According to the FCC rules, the Annual EEO Public File Report covers activities during the period from April 1, 2010, through March 31, 2011. However, the FCC has issued a public notice allowing nonexempt SEUs to opt to "cut off" the reporting period up to 10 days before March 31. This gives the SEU a period of time in which to prepare the report and place it in the public file, and upload it to the website, before the April 1 deadline. If you elect to use this 10-day grace period, be sure that the next reporting period begins the day after the cut-off date that you select. For example, if the Nonexempt SEU has cut off the reporting as of March 25, 2011, for this year's report, then next year the Nonexempt SEU must use the period beginning on March 26, 2011, for the 2012 report.
Job openings must be "widely disseminated"
In several recent decisions, the FCC made clear that wide dissemination of information about job opportunities at broadcast stations cannot be achieved solely by posting information about job openings on websites. Instead, the FCC’s decisions make clear that additional recruitment sources must be used in order to ensure that the notice of the job opening reaches all groups within a community. As a result of the failure to widely disseminate information about job openings, as well as other EEO rule infractions found in these cases, the FCC imposed fines ranging from $3,000 to $12,000.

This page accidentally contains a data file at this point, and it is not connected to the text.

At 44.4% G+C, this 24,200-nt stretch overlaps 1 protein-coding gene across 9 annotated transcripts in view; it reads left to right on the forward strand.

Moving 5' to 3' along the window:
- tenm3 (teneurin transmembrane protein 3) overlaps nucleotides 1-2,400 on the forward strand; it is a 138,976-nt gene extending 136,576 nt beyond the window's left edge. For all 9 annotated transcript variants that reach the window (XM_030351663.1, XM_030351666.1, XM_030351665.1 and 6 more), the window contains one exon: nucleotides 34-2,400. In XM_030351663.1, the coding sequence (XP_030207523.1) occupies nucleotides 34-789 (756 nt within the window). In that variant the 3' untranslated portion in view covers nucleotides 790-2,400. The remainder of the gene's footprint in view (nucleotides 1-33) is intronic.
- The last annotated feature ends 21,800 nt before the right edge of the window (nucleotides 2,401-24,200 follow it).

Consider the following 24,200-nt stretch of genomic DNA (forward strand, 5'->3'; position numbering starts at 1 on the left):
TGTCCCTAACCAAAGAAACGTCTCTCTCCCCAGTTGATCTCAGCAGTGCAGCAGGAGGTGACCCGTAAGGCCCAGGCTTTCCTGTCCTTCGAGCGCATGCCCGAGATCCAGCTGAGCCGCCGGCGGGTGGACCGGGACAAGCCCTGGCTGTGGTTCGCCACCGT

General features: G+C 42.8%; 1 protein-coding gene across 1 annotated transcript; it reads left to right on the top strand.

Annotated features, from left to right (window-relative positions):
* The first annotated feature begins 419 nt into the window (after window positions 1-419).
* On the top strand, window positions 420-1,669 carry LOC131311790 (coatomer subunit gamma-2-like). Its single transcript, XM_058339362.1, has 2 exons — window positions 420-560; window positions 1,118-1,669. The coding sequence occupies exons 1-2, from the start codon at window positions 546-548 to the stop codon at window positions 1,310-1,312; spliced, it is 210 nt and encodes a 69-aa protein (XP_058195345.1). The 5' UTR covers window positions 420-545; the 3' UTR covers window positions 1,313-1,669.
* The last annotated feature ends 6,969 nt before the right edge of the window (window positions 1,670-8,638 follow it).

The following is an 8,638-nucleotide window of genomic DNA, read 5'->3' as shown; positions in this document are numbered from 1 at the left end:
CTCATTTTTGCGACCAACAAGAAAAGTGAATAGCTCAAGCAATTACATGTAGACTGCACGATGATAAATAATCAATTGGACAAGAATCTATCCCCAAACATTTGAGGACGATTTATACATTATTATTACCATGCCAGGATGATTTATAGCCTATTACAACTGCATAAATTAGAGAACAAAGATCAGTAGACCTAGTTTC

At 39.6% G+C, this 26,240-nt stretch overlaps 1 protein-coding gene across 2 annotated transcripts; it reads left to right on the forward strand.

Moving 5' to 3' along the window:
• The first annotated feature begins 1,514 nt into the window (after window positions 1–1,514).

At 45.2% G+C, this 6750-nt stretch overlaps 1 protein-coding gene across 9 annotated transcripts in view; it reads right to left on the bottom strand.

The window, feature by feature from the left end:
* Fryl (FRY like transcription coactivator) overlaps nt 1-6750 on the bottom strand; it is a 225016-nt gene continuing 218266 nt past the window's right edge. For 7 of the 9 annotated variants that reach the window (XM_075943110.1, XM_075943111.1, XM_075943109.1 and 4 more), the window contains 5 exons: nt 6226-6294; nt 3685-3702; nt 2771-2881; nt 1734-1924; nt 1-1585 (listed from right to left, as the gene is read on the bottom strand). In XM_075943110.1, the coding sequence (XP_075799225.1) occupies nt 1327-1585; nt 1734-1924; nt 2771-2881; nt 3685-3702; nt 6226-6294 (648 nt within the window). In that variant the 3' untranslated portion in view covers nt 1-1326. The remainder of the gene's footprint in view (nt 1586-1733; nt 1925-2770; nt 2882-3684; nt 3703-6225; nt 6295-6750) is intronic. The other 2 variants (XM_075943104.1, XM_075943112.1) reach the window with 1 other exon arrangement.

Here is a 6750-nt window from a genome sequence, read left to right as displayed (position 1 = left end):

On a practical level this means that simply using internal station sources plus online postings, walk-ins, and referrals, is insufficient to assure wide dissemination under the FCC’s EEO rules. To avoid this problem, broadcasters must use some other traditional sources (e.g., employment agencies, community groups, educational institutions, local newspapers, and the stations airwaves), to ensure that they meet the Commission's wide dissemination requirements.